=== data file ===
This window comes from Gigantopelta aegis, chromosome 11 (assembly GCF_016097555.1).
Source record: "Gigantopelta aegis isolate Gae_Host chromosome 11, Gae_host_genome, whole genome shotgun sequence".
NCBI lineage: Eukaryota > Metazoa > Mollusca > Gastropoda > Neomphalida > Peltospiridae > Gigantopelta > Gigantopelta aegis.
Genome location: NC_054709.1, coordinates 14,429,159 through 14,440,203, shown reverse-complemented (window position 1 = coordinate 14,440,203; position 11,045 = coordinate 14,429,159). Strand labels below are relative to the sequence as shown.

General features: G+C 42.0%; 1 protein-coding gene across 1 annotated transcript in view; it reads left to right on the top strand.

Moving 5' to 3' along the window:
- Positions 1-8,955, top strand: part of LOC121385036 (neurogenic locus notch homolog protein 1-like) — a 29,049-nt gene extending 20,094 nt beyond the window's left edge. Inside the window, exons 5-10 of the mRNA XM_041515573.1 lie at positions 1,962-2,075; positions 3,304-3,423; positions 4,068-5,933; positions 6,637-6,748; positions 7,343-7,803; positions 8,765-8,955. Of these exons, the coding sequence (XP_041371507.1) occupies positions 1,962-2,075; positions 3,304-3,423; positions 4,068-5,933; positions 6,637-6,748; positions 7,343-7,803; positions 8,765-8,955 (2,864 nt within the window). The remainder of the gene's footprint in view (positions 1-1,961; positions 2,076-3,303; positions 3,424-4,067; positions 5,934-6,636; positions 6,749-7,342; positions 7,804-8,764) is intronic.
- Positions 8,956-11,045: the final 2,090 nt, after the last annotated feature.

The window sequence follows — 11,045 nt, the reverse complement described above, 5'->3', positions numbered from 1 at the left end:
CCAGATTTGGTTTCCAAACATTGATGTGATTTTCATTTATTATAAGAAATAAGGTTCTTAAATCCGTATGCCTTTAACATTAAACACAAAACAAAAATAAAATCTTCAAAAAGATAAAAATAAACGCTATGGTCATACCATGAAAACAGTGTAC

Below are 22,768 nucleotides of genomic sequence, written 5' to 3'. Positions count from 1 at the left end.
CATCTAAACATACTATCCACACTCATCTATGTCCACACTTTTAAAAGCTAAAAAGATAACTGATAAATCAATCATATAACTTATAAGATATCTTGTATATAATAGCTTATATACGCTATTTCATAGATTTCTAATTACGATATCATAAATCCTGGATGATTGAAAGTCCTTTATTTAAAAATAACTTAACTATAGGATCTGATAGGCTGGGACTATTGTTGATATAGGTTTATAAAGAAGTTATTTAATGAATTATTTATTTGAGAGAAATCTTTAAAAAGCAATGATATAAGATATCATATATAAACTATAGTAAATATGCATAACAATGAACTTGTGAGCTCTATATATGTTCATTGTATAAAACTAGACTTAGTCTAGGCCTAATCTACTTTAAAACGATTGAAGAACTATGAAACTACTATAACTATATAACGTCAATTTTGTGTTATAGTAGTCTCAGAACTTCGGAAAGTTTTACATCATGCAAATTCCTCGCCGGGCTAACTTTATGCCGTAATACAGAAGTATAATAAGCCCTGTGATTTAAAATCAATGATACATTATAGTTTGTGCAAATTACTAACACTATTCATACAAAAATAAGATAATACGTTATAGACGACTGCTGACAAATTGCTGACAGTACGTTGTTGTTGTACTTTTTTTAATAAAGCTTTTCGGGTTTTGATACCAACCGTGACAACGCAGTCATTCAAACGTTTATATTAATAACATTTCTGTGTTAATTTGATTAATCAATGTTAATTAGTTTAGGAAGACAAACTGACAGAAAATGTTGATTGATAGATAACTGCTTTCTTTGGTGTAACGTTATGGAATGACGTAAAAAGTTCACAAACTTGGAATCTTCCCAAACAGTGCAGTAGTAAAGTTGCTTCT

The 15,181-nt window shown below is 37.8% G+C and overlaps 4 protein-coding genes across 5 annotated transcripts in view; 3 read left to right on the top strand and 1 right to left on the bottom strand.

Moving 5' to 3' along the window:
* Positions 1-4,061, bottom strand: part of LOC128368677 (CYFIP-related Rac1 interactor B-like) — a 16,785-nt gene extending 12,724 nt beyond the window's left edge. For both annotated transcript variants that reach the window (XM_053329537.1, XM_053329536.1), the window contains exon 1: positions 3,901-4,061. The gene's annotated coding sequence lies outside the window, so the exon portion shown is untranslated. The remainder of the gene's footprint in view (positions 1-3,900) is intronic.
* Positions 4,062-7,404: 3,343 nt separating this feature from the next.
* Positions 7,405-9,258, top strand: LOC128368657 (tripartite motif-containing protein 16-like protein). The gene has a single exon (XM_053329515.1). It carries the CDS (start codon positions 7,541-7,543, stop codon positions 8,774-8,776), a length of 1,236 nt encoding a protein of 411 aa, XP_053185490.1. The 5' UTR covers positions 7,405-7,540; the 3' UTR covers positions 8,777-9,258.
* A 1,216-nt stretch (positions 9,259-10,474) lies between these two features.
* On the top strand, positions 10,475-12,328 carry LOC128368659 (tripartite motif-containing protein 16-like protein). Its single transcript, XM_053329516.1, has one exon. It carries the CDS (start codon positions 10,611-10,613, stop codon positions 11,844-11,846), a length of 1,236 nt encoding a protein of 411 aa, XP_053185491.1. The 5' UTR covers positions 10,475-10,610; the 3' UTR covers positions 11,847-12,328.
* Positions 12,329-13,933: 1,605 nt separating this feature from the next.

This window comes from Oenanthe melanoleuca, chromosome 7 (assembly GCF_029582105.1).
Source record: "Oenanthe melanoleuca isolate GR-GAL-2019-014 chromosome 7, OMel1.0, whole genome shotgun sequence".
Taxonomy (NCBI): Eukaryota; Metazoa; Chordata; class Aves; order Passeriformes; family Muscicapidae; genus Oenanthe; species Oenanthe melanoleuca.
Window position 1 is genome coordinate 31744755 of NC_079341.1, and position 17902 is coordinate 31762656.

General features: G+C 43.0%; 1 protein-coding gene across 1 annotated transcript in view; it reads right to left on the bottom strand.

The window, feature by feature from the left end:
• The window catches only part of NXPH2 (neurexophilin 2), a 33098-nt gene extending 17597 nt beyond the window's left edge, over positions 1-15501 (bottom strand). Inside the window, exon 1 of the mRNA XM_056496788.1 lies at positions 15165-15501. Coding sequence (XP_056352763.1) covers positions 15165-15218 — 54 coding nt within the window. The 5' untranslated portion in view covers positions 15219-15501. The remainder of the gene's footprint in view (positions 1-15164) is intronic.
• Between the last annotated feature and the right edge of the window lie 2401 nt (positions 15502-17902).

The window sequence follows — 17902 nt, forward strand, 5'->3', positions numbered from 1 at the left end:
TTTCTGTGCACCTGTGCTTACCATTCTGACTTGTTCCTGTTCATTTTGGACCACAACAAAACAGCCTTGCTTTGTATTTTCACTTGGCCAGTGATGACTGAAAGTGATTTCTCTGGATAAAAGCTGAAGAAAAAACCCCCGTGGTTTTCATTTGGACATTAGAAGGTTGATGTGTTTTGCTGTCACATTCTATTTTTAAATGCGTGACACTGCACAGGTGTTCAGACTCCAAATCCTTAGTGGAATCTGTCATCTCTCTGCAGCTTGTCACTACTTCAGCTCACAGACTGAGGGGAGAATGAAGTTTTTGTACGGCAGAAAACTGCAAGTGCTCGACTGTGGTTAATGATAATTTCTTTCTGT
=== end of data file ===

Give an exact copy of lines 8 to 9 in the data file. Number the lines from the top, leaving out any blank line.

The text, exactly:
- Positions 8,956-11,045: the final 2,090 nt, after the last annotated feature.

The window sequence follows — 11,045 nt, the reverse complement described above, 5'->3', positions numbered from 1 at the left end: